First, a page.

Here is my Pic Micro .asm Assembly Code for the clock. If you're looking for well-thought out, well-reasoned code, this is not the place to find it. There's probably some unused variables still floating around in there, and the usage of memory blocks is deplorable. Not to mention the hacked-together binary-to-bcd-to-serial-cathode-position EEPROM & table lookup hack. Just nasty. But it works. Timing comes from a version of Roman Black's modified Bresenham "error-free" 1-second algorithm. Basically, it loads a pseudo-24 bit register with 38579545/8 = 447443Hz = 0h6D3D3, and divides it down to 1-Hz with the internal prescale and subtraction. Each time the timer overflows, 256 is decremented from the large register. When it overflows, the remainder is kept, and 0h6D3D3 is added to the result, and the 1-second flag is pulled. The mainline code then updates the time registers when the 1-second flag is thrown. Thus, error from one second to the next is carried, resulting in an overall stable 1-second interval after the first.

In order to keep the current draw down, the display is effectively multiplexed, even though the drivers are latched and could be a direct-drive display. Basically, 360 times a second, the two driver chips are loaded with 20 serial bits each. A "0" in any bit position of the 20 bits grounds the corresponding output pin. In practice, I load the chips with all "1"s except for one of the nixie's cathodes. The next time I load the chips, 2.7ms later, I load the next nixie's cathode position, and "1"s for all the rest. In this way, each nixie's display is on for about 2.7ms, then the next digit, then the next, etc. That way, only one nixie is on at a give time, and the overall current draw is reduced. The display is plenty bright, even in this modified pulsed manner. The current through the tubes is still only 0.3-0.4mA and the display remains readable.

Since I was in a rush, I threw everything onto one page of schematics. So, it might be a little bit cluttered, but so what? You can still read it. Just click the image for a more readable version.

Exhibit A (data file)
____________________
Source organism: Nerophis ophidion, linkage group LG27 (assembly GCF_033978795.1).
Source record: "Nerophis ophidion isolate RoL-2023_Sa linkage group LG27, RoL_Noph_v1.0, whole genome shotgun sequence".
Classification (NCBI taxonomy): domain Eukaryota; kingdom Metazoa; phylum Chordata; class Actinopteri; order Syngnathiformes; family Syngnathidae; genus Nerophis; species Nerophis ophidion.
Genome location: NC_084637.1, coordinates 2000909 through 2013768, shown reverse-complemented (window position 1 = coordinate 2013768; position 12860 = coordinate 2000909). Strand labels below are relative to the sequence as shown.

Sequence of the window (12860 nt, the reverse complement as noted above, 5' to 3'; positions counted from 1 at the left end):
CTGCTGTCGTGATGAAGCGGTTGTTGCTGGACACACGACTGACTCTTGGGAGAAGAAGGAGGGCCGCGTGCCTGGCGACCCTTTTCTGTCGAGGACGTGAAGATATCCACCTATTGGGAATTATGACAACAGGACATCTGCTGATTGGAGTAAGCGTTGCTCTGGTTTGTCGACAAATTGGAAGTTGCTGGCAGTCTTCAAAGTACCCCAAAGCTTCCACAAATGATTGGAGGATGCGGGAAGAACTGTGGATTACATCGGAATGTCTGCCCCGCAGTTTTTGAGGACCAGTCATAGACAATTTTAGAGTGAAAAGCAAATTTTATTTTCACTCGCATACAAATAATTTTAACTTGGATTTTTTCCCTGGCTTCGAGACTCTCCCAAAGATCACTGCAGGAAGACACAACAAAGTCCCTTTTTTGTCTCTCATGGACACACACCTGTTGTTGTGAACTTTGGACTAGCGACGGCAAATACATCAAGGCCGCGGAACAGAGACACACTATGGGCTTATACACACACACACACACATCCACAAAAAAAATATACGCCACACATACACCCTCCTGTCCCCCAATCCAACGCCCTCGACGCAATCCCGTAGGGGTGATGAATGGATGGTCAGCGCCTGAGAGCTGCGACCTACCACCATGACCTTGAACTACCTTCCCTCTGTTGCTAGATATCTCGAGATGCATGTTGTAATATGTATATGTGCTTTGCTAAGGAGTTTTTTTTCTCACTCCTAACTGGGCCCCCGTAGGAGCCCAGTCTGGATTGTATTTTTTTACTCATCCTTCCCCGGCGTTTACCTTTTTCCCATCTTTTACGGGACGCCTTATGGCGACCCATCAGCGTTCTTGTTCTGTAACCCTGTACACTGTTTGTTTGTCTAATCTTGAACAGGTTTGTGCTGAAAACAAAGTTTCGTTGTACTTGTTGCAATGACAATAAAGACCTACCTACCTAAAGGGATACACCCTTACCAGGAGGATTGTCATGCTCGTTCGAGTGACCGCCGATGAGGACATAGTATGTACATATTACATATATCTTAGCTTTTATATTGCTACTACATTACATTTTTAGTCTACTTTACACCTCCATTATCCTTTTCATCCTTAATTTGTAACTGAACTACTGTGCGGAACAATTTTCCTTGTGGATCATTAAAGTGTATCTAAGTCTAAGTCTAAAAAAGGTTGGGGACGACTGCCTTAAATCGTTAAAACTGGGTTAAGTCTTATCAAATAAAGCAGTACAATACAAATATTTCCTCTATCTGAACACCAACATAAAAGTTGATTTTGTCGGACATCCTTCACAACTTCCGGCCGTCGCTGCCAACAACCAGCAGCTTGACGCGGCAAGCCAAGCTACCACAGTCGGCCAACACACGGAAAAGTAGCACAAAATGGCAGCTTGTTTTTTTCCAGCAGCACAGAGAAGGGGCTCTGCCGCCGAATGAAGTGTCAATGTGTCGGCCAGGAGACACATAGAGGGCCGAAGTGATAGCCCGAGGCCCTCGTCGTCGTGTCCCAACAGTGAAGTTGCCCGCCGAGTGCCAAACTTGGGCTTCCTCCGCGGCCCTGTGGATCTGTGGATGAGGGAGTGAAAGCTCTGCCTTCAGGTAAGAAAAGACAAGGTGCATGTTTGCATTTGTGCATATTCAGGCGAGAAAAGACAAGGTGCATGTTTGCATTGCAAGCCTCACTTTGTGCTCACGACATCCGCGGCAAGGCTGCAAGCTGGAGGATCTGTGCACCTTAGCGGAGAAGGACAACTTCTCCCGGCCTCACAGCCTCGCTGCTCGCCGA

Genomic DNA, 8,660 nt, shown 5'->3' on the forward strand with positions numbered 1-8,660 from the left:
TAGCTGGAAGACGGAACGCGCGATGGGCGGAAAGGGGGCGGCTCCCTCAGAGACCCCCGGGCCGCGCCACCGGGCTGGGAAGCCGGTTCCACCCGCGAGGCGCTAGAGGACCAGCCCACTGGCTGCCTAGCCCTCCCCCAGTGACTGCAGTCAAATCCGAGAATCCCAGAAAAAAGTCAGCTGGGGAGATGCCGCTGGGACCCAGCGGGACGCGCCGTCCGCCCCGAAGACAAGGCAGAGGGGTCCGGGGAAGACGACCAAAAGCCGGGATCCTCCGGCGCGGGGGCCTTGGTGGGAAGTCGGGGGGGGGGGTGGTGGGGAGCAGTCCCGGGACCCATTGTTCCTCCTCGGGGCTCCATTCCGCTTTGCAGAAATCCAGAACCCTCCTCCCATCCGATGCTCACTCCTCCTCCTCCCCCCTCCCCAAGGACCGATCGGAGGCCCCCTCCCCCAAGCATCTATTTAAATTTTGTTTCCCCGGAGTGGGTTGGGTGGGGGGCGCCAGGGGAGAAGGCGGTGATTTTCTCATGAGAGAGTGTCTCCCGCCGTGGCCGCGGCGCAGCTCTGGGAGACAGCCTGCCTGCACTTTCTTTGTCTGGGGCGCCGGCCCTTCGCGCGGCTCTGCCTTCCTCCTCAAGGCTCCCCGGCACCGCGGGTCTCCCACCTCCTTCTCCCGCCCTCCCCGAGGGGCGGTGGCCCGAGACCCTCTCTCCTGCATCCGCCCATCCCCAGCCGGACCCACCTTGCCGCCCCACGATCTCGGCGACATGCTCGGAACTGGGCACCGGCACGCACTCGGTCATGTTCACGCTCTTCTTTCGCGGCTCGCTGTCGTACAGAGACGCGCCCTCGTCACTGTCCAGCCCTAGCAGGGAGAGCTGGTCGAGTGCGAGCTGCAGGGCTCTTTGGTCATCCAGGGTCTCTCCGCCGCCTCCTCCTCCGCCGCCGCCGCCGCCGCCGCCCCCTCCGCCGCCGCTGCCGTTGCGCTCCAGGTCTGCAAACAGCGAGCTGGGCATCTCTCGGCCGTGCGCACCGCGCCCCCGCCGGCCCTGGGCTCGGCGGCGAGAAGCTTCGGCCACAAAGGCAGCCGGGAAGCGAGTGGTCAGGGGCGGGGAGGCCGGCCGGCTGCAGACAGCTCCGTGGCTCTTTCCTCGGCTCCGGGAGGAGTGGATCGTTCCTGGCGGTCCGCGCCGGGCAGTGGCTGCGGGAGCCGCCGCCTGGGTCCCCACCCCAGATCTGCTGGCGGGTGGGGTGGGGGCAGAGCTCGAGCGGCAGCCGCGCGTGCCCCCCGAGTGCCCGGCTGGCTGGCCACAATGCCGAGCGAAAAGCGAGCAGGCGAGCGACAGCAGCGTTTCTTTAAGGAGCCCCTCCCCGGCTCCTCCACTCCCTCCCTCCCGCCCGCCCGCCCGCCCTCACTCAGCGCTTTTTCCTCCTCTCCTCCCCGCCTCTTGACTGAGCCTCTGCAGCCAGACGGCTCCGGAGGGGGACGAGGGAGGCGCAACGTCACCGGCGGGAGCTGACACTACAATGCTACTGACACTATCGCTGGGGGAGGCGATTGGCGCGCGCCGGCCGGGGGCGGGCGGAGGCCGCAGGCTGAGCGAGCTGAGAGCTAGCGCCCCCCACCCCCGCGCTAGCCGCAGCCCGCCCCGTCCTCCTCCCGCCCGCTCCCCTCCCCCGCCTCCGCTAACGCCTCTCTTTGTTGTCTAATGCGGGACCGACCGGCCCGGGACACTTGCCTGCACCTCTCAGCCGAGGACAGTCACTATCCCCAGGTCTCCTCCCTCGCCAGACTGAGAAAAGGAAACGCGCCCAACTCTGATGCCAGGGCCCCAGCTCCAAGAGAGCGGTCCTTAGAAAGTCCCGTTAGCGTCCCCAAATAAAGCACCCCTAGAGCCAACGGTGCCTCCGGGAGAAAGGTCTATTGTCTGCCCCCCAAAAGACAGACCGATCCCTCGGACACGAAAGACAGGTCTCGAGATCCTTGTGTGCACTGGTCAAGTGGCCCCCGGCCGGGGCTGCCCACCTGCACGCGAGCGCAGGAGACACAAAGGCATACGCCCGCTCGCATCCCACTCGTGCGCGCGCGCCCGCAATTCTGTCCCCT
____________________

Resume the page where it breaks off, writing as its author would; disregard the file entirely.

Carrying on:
This page has everything on it. There is a rough division between the top and the bottom of the schematic, reflecting the separation between the display board and the main processing board. The two switches on the left are for setting the time. The lone switch in the middle is to turn the HVPSU enable on or off. The HVPSU is on the right, and has a standard lineup, as mentioned. The upper half of the schematic includes the driver chips and the headers used as the nixie locations.

Picture gallery

This is the layout of the assembled clock.

This is the clock displaying 11:32PM. Note the quarter in the scene for scale

This is the display board with the SOIC driver chips. This is the whole board, being cut down into the two PCBs. The Dremel turned out to be perfect for the job

Here is the display board showing 11:28PM. The light cast through the tubes looks nice as a shadow on the paper.

Here's the clock in it's case. The case itself started life as a little nautically-themed display box. I removed the display and put the Tiny Nixie Clock into the box. The only major modification I had to do was to secure the glass to the inside cover of the box. The clock is quite securely held by hot glue.

The box is mahogany, and has a really pretty grain to it. The box is 4.5'' square, and 3'' deep. So far, it's keeping time quite well, and not too much heating or anything. Interestingly, the inductor is a little warm to the touch, and the nixies themselves are a little warm, but nothing else in the box is making any heat.

-Fred Niell

Design, text, programming copyright 7/2005 Fred Niell